But beyond that, Frederick shared a resentment with other German nobility over Roman Church taxation in the structure of the Holy Roman Empire. [Two centuries later, the French philosopher Voltaire would say that “the Holy Roman Empire is neither Holy, nor Roman, nor an Empire.”] Frederick was immensely proud of the University of Wittenberg which he had founded, a school under his protection where Luther had lectured with distinction and enjoyed great popularity. In the city square students routinely burned Church documents condemning Luther’s teachings and writings. Frederick died in 1524, during a bloody peasants’ uprising inspired in part by Luther’s reform crusade, and his funeral was conducted without much Roman trapping in the Cathedral of Wittenberg. For interested students of the Reformation, Frederick the Wise  is available in several formats, including Kindle.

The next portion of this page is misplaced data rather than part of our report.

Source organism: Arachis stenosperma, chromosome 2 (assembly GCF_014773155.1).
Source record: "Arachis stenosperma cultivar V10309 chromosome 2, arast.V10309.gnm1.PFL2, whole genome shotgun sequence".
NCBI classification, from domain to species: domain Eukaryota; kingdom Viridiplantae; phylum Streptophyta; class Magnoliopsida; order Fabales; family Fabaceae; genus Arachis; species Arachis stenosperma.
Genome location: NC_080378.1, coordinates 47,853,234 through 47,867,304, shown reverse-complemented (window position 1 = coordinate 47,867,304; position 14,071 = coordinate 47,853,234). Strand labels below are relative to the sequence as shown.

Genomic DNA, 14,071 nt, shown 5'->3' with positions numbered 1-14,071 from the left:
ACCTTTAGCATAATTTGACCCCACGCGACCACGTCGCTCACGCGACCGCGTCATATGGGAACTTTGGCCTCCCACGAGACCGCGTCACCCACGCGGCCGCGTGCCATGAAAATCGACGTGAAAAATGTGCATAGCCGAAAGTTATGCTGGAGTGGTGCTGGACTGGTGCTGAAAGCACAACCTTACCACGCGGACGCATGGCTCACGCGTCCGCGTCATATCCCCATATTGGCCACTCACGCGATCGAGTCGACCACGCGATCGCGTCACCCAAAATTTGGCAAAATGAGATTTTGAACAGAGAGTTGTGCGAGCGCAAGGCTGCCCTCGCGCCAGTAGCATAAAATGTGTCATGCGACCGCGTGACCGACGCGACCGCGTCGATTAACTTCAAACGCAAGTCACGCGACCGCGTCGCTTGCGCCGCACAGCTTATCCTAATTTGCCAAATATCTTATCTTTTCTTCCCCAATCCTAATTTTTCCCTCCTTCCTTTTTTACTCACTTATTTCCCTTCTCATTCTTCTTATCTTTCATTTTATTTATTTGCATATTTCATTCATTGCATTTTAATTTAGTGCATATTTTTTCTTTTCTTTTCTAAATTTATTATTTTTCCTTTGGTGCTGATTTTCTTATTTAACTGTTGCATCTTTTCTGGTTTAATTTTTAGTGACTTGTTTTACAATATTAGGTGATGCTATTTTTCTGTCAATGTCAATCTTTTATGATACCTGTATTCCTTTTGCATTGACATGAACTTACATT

It was to men such as Frederick that Luther addressed the first of his three letters during his year’s sabbatical-in-hiding [1520-1521]. The first letter [the previous Thursday Reformation post] devotes considerable attention to the princes’ right and duty to step in and enforce Church reform. But what kind of reforms did Luther specifically hope to effect, and were they compatible with the sixteen-century body traced to Christ and the Apostles? For starters, Luther traced all sound Church belief and practice to the Sacred Scripture, and those he could not find in Scripture—or at least in his analysis of Scripture—he considered the product of mere men, even popes.